Latest IPCC report draws attention to consumer behavior in achieving climate goals

THE ROLE consumers and energy systems is emphasized in the latest report from the working group focusing on mitigation by the Intergovernmental Panel on Climate Change (IPCC).

The IPCC revealed on Monday that comprehensive demand-side strategies across all sectors, such as strategies to encourage cycling and walking rather than car use or promoting plant-based diets rather than those made from meat, could reduce global carbon dioxide by 40 and other measures of greenhouse gas emissions. –70% by 2050.

“Putting the right policies, infrastructure and technologies in place to enable changes in our lifestyles and behaviors can lead to a 40-70% reduction in greenhouse gas emissions by 2050,” declared Priyadarshi Shuklaco-chair of the third working group of the IPCC.

Minister of Environment and Climate Change Emma Kari (Green vegetables) declared that the report draws attention to the role of consumers, “not only as drivers of policies but also for concrete measures to reduce emissions such as saving energy, consuming plant-based foods and the transition to emission-free transport”.

“What’s encouraging is that measures that can solve the climate crisis often have other positive effects on, for example, people’s health,” she said.

Food choices are particularly important, with scientists believing they have greater potential for reducing emissions than transport, building and industry, according to Helsingin Sanomat.

“Also in Finland, diets have enormous potential to reduce emissions, even though mobility is the most central issue for individuals here,” said Jyri Seppalaresponsible for consumption and production at the Finnish Environment Institute (Syke).

“The greatest potential lies in plant-based diets that use only limited amounts of red meat,” he added. “Dietary changes are difficult because they require culture changes.”

The IPCC recalled that although consumer behavior can create an incentive for the production of low-emission products and services, the right kind of infrastructure and technology is needed to, on the one hand, facilitate consumer choices. and, on the other hand, to allow industries to develop new products.

Kari said the report delivers the serious message that the climate crisis and rising emissions are already endangering biodiversity and food, water and energy security.

“One of the main messages of the recently released report is that emission reductions are needed across all sectors, and they are urgently needed, she said. “In particular, changes in energy systems require a move away from the use of fossil fuels, a transition to renewable forms of energy, and an increase in energy efficiency and savings.”

“It is no longer only necessary for the climate but also for security, as the recent crises and the war in Ukraine have shown.”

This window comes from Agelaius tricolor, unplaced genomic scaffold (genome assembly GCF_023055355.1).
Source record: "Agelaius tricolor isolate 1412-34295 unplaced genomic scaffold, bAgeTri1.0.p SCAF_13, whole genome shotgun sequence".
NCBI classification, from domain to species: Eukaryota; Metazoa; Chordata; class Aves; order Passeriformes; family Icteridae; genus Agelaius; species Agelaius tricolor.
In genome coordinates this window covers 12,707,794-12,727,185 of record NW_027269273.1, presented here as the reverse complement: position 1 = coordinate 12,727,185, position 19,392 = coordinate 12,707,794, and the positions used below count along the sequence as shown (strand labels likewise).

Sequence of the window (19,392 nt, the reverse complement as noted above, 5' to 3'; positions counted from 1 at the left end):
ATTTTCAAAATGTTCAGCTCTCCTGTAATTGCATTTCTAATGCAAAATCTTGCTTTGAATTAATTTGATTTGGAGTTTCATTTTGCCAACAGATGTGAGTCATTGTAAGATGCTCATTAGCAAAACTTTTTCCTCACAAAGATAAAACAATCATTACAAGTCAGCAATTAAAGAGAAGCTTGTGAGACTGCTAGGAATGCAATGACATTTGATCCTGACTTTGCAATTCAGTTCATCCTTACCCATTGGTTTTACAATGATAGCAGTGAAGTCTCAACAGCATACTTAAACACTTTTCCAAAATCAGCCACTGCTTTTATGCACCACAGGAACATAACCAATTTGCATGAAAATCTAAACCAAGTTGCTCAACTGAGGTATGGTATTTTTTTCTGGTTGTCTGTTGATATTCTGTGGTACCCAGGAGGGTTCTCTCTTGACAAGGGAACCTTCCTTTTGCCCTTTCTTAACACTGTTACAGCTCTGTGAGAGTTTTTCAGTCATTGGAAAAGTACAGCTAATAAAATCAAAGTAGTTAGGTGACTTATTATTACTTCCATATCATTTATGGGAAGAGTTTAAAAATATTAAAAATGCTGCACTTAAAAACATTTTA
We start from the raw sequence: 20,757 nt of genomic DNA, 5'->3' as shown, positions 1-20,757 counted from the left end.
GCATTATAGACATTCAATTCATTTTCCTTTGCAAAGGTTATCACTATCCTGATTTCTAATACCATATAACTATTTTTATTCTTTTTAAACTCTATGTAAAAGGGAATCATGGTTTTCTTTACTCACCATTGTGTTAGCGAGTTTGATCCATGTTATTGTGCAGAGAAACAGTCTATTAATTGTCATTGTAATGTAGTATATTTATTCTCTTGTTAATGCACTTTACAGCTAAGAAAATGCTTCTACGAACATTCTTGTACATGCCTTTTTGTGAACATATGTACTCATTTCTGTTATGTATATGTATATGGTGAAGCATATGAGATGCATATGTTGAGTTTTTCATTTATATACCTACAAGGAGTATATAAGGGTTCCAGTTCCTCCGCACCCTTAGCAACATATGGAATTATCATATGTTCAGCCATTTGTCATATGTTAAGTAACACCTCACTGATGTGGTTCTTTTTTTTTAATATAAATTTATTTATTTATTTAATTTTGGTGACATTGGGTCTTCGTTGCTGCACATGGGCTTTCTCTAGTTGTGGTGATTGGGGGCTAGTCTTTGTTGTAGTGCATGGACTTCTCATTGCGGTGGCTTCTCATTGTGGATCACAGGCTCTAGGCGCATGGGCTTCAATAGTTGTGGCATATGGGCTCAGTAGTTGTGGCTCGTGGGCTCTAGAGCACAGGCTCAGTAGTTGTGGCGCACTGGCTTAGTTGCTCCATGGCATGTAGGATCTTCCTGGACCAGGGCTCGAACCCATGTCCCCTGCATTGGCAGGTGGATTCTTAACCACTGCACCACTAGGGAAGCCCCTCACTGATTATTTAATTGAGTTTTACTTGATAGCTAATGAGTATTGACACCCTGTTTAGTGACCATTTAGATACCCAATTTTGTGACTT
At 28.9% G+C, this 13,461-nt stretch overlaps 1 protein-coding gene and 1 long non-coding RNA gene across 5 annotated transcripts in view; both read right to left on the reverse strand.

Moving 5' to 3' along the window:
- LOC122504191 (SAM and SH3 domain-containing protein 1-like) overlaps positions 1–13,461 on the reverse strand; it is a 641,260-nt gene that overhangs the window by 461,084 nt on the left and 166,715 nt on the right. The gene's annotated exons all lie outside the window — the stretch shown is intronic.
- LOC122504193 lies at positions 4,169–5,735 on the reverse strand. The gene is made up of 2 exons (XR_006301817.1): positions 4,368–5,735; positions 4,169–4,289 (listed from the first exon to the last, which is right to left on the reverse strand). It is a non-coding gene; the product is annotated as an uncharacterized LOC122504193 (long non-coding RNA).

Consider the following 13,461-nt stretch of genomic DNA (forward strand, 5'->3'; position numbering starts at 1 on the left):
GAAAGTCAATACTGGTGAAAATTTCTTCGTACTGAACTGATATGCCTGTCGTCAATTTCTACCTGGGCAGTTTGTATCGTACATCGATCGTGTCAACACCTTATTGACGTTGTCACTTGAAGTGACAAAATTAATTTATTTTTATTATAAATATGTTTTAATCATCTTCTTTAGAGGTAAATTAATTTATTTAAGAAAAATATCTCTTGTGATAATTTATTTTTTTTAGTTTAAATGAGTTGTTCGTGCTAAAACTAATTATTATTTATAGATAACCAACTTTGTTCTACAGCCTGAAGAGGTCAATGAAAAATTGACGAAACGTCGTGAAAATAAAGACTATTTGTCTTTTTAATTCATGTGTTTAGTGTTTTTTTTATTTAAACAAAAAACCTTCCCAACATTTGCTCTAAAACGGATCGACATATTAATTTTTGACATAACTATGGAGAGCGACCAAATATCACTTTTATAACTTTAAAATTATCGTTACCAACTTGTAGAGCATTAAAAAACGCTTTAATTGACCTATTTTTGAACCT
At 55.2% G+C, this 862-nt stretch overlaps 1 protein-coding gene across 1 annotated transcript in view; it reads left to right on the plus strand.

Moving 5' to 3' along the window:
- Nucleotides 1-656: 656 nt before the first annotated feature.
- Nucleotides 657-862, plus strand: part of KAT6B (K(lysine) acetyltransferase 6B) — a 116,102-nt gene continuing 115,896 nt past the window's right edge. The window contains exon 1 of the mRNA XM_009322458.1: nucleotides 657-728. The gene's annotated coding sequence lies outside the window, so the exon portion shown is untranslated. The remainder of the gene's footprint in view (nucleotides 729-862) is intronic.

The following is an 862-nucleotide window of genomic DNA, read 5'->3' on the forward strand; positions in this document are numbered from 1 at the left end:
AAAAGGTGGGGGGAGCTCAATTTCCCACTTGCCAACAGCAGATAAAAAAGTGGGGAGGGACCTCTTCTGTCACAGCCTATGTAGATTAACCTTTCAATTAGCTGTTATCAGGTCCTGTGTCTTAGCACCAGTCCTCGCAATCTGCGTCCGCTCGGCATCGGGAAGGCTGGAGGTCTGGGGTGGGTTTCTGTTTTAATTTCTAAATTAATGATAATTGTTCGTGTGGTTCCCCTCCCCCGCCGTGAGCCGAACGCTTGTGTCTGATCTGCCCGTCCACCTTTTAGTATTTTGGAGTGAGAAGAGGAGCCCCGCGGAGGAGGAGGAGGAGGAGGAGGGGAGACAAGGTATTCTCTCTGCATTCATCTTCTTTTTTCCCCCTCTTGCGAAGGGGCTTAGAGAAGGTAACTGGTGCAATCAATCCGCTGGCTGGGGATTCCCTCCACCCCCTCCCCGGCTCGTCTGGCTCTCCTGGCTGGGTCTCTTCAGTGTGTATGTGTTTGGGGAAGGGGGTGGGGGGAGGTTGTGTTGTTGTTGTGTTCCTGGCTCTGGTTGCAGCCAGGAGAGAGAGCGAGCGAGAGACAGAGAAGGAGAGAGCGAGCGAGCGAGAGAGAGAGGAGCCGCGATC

Kari pointed out that the recommendations set out in the report indicate that there is no silver bullet to achieving sustainability goals. “Everyone has to do their part – be it state, government and policy makers or businesses and consumers,” she told Helsingin Sanomat.

In Finland, the path to carbon neutrality by the middle of the next decade will be laid out in an upcoming climate law which will establish a framework for different types of economic activities.

Kari said the key will be to phase out the use of fossil fuels and replace them with renewable energy sources.

“We must use all possible means to complete the green transition. Half a billion euros have been earmarked for this year alone in Finland for investments in clean energy. We will then review all the measures that can accelerate the green transition.

The IPCC has identified a variety of activities that should be avoided, reconsidered or enhanced to bring about the required change in consumer behavior. For example, air travel should be avoided, diets reconsidered and energy efficiency improved.

“Energy efficiency in buildings is also extremely important in Finland,” Seppälä said. “The buildings here consume a lot of energy. With energy efficiency, energy production will become cleaner faster.

The adoption of new technologies will be essential for road and rail transport: “Infrastructure must support, for example, the use of bicycles and public transport. Otherwise, the changes cannot be easily implemented.

UN Secretary General Antonio Guterres described the report as a “litany of broken climate promises” and “a dossier of shame” that catalogs the empty promises that would have put us firmly on the path to a livable world.

“The jury has returned its verdict, and it is overwhelming,” he said. “We are on the fast track to climate catastrophe,” he said. noted in a video message.

Aleksi Teivainen – HT

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